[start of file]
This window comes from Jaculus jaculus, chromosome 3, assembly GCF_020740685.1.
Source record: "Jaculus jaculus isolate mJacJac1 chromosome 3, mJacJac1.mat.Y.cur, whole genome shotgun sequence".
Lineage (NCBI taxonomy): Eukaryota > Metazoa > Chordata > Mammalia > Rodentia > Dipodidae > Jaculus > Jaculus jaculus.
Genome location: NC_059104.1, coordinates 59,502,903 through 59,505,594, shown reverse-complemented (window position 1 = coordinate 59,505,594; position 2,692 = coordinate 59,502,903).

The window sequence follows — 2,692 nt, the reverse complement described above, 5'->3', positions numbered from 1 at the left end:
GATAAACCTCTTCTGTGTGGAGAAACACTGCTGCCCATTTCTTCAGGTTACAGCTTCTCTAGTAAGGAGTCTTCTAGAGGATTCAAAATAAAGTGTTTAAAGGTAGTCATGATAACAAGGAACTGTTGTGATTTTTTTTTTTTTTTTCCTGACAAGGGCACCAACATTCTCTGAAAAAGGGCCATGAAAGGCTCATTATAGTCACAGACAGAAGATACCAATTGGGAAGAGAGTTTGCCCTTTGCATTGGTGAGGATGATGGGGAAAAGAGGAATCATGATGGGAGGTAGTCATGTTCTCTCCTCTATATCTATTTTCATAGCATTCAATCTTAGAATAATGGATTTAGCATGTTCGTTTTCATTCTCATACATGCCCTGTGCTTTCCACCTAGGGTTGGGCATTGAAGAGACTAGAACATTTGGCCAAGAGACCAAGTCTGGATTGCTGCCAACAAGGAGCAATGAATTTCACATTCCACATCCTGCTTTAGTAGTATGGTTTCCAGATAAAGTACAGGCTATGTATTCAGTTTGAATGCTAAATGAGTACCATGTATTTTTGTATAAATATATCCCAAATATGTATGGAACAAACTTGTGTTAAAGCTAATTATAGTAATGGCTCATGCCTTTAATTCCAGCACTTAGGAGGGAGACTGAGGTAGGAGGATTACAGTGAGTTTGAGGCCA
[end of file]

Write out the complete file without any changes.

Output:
This window comes from Jaculus jaculus, chromosome 3, assembly GCF_020740685.1.
Source record: "Jaculus jaculus isolate mJacJac1 chromosome 3, mJacJac1.mat.Y.cur, whole genome shotgun sequence".
Lineage (NCBI taxonomy): Eukaryota > Metazoa > Chordata > Mammalia > Rodentia > Dipodidae > Jaculus > Jaculus jaculus.
Genome location: NC_059104.1, coordinates 59,502,903 through 59,505,594, shown reverse-complemented (window position 1 = coordinate 59,505,594; position 2,692 = coordinate 59,502,903).

The window sequence follows — 2,692 nt, the reverse complement described above, 5'->3', positions numbered from 1 at the left end:
GATAAACCTCTTCTGTGTGGAGAAACACTGCTGCCCATTTCTTCAGGTTACAGCTTCTCTAGTAAGGAGTCTTCTAGAGGATTCAAAATAAAGTGTTTAAAGGTAGTCATGATAACAAGGAACTGTTGTGATTTTTTTTTTTTTTTTCCTGACAAGGGCACCAACATTCTCTGAAAAAGGGCCATGAAAGGCTCATTATAGTCACAGACAGAAGATACCAATTGGGAAGAGAGTTTGCCCTTTGCATTGGTGAGGATGATGGGGAAAAGAGGAATCATGATGGGAGGTAGTCATGTTCTCTCCTCTATATCTATTTTCATAGCATTCAATCTTAGAATAATGGATTTAGCATGTTCGTTTTCATTCTCATACATGCCCTGTGCTTTCCACCTAGGGTTGGGCATTGAAGAGACTAGAACATTTGGCCAAGAGACCAAGTCTGGATTGCTGCCAACAAGGAGCAATGAATTTCACATTCCACATCCTGCTTTAGTAGTATGGTTTCCAGATAAAGTACAGGCTATGTATTCAGTTTGAATGCTAAATGAGTACCATGTATTTTTGTATAAATATATCCCAAATATGTATGGAACAAACTTGTGTTAAAGCTAATTATAGTAATGGCTCATGCCTTTAATTCCAGCACTTAGGAGGGAGACTGAGGTAGGAGGATTACAGTGAGTTTGAGGCCA